Ronald was a good friend of mine. And Anita was his girlfriend.
Well, not any longer. She was now his ex-girlfriend.
They'd split up. And I got asked for my feedback: “So, what did you think of her, anyway?” Well, I told him what I thought about her.
Did you ever get the feeling of putting your foot in your mouth?
Well that's exactly what happened. The two of them got back together again, got married, and guess who wasn't invited to the wedding.
Welcome to the crummy side of feedback
When people ask for feedback, you're never really sure what they want. Do they want you to tell them the truth? Or would they just prefer to hear some sugar-coated lies instead? Because the truth is that most of us just don't want to hear what we're doing wrong.
And we know this to be true, because the moment someone starts to us give feedback and keeps at it, there's a sort of boiling point. A point where we just want the other person to shut up.
And yet shutting the other person up is the worst thing we can do
Because now you've lost the chance to have your mistakes analysed. And that's just fine if you don't plan to build on your talent. Because when you think about it, talent is simply the reduction of mistakes. But now, because you have no external feedback, your progress is going to be painfully slow.
An outsider can spot way more mistakes than you can, simply because you're too close to your work. To improve dramatically quickly, you need to make hundreds, even thousands of mistakes. And then of course, it's time to fix those mistakes based on the feedback.
What's interesting is that this feedback is very useful to the giver as well
If the giver of the feedback is learning a similar skill as you, then the feedback helps the giver as well. When they criticise your work in any way, they are almost always reminding themselves to fix their own work.
So for instance, if I'm teaching someone how to improve their ‘bonuses' on the copywriting course, I will almost always be thinking of what I've done, where I've gone wrong, and put a marker to make sure I get it right in future. When I give feedback, invariably I'm learning as well.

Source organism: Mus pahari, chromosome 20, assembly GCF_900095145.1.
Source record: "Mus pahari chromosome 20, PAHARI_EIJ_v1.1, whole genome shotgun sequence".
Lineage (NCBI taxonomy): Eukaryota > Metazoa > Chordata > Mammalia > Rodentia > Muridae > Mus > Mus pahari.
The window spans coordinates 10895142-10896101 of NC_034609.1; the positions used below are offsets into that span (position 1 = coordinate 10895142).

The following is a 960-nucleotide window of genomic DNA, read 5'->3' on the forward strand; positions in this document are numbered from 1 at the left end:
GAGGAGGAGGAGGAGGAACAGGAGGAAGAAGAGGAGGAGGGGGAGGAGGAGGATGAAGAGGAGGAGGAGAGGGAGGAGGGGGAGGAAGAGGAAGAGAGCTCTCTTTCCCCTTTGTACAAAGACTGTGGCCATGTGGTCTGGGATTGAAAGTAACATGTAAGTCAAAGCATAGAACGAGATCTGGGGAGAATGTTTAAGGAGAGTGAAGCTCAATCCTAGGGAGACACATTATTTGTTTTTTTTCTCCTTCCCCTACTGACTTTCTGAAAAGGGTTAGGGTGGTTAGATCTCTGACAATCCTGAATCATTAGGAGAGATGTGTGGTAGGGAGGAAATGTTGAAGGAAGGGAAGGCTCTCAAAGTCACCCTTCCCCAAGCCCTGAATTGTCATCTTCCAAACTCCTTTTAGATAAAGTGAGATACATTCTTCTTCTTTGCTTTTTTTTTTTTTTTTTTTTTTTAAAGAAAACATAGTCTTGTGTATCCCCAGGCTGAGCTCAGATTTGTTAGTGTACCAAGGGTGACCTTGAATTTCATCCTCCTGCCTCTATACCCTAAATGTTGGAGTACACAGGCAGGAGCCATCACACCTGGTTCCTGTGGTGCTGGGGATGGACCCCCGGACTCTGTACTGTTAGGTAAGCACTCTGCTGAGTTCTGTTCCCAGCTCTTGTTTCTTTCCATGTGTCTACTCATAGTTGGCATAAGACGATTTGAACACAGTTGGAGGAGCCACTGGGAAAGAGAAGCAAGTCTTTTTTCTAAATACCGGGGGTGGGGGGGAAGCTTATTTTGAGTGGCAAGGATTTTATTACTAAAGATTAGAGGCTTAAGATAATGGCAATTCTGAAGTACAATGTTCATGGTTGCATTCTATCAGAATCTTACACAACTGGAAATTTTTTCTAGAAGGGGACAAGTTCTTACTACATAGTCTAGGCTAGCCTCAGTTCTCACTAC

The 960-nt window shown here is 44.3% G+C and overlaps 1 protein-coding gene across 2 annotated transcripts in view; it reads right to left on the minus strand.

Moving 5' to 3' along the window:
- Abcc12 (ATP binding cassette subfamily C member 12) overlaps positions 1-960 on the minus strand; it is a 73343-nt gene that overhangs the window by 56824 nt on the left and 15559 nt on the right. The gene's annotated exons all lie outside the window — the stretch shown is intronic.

But what if you don't react well to feedback?
Feedback is never, ever, ever, ever, ever nice. That's because feedback is about exposing your flaws and then rubbing some salt in it for good measure. Feedback always feels crummy, no matter who you are, or what you've done in your life.
And if you let feedback tilt you into a whirlpool of depression, then you're in a lot of trouble. Feel bad, mumble, grumble, even curse if you like. But then take the feedback and fix the issues.
And it's not like you have to fix every issue
There are times when you may not agree with the feedback. Or you may want to fix things but it's impossible to fix—for whatever reason. And that's fine too. Fix whatever you can, and move on.
You have to ask yourself: Am I ready to move on?
If you are truly ready to improve yourself, then ask for feedback and take it without mumbling. In fact, beg for more, because it will help you fix those mistakes a lot quicker than if you plodded your own path.
And please don't drop hints for the giver to tone down the feedback. Because all you're really doing is forcing the given to clam up.
And remember that while we're all reluctant to give feedback at first, we do so happily once given the permission. And this is because when we give feedback, we learn as well.
So what's your next step?
Do you want to get some genuine feedback? Well, if that's true, get yourself prepared, because the crummy side of feedback is coming your way. Brace yourself. It's the best—and worst— thing that's ever happened to you!
|“What do your customers think? What would make them buy?”
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